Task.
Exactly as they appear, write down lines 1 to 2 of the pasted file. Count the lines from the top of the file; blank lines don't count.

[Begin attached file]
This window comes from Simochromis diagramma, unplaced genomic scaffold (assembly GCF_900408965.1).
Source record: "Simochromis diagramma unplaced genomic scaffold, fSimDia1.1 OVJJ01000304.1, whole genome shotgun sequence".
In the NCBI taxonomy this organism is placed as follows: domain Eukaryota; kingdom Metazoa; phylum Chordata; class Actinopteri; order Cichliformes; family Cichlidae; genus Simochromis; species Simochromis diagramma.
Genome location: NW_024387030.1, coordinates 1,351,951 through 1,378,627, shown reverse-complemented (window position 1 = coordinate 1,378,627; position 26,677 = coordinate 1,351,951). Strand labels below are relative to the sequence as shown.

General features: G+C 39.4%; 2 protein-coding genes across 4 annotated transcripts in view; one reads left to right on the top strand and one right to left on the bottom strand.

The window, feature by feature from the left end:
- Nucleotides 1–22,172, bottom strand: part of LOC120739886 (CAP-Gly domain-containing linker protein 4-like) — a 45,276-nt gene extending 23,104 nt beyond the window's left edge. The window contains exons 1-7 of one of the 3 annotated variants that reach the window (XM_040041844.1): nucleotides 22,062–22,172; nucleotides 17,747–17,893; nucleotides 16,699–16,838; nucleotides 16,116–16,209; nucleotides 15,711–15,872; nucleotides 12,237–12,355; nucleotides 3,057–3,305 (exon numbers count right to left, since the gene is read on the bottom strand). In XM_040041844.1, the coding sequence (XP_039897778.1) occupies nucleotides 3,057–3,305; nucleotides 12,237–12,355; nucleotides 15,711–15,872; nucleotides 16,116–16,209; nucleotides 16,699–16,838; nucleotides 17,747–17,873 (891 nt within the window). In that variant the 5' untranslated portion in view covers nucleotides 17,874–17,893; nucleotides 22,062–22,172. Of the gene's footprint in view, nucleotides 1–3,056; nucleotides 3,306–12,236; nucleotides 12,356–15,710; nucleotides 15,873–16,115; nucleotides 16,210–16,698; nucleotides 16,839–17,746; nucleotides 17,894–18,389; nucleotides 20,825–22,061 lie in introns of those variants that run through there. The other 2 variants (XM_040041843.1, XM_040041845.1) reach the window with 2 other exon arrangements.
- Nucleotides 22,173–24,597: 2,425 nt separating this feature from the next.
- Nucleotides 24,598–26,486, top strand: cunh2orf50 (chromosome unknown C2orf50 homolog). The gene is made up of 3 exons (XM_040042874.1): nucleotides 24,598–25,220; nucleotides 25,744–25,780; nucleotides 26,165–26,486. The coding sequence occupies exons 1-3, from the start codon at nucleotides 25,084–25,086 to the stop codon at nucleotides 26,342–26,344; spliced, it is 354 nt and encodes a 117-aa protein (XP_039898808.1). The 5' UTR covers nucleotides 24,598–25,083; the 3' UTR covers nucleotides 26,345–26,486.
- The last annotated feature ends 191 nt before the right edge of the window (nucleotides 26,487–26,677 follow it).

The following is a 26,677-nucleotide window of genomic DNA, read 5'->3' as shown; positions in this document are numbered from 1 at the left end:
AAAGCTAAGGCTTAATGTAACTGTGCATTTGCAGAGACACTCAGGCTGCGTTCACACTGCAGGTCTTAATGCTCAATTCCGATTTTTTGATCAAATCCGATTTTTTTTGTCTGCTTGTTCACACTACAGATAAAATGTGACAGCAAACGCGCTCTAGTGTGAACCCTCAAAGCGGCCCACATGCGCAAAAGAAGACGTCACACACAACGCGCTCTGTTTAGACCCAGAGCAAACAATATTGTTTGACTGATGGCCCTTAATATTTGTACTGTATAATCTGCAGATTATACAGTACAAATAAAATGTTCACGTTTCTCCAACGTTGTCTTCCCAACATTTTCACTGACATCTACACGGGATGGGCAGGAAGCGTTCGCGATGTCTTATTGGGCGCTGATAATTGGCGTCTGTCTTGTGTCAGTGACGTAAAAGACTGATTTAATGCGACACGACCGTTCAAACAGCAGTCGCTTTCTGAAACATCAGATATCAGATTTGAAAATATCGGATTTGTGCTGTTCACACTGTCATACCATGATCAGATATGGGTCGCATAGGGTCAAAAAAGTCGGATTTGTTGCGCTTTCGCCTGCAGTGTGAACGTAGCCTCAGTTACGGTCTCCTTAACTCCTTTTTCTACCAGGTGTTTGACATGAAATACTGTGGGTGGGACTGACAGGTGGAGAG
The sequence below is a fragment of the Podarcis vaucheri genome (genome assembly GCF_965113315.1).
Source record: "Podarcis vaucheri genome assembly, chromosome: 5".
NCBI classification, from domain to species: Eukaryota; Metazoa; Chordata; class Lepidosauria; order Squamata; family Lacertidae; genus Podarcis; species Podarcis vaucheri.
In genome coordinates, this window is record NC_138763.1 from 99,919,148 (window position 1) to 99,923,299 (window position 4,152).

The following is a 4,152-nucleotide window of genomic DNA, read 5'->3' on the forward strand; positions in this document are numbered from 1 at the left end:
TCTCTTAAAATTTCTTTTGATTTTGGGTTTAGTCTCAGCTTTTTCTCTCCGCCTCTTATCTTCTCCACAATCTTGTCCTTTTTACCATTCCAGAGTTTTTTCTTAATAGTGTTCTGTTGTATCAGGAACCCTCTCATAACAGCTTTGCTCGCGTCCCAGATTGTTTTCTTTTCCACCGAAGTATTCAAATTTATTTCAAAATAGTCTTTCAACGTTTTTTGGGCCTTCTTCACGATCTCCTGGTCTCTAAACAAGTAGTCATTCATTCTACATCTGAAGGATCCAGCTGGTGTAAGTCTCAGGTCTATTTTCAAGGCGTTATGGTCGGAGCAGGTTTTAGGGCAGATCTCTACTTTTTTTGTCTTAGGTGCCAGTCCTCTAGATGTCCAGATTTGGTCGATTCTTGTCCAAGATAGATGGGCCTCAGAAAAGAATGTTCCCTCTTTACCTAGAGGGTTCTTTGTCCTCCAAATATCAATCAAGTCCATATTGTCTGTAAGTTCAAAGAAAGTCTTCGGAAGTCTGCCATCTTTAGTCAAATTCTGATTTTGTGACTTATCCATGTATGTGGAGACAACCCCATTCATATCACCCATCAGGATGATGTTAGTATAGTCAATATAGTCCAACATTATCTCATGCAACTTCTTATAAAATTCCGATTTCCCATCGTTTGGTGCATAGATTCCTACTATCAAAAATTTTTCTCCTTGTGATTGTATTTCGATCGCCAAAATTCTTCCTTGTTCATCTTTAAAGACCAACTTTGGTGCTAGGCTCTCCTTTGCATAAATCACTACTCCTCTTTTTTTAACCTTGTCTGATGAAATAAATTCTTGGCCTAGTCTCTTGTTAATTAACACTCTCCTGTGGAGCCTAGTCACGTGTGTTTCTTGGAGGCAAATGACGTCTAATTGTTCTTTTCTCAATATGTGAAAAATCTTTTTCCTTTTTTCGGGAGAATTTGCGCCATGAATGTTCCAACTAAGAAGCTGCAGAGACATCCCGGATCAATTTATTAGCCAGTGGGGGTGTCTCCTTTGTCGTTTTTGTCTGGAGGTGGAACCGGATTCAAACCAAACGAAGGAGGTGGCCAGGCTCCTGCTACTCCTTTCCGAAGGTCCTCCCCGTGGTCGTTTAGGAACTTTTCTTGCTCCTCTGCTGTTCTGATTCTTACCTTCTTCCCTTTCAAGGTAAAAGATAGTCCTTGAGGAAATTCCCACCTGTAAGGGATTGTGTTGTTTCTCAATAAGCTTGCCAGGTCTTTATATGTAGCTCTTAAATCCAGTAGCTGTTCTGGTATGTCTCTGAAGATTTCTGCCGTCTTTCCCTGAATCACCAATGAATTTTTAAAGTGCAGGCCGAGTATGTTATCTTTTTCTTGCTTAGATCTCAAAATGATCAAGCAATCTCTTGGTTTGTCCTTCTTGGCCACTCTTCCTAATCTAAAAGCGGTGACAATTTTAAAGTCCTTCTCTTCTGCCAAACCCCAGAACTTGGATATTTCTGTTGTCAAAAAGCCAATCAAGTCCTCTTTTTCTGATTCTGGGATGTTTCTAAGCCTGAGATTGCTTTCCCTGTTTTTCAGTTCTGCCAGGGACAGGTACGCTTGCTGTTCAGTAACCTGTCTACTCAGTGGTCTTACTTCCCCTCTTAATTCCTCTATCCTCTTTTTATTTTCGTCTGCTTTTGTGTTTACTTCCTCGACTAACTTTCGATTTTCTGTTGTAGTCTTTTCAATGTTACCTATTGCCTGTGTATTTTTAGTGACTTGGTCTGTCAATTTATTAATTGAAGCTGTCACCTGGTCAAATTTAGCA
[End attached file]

This window comes from Simochromis diagramma, unplaced genomic scaffold (assembly GCF_900408965.1).
Source record: "Simochromis diagramma unplaced genomic scaffold, fSimDia1.1 OVJJ01000304.1, whole genome shotgun sequence".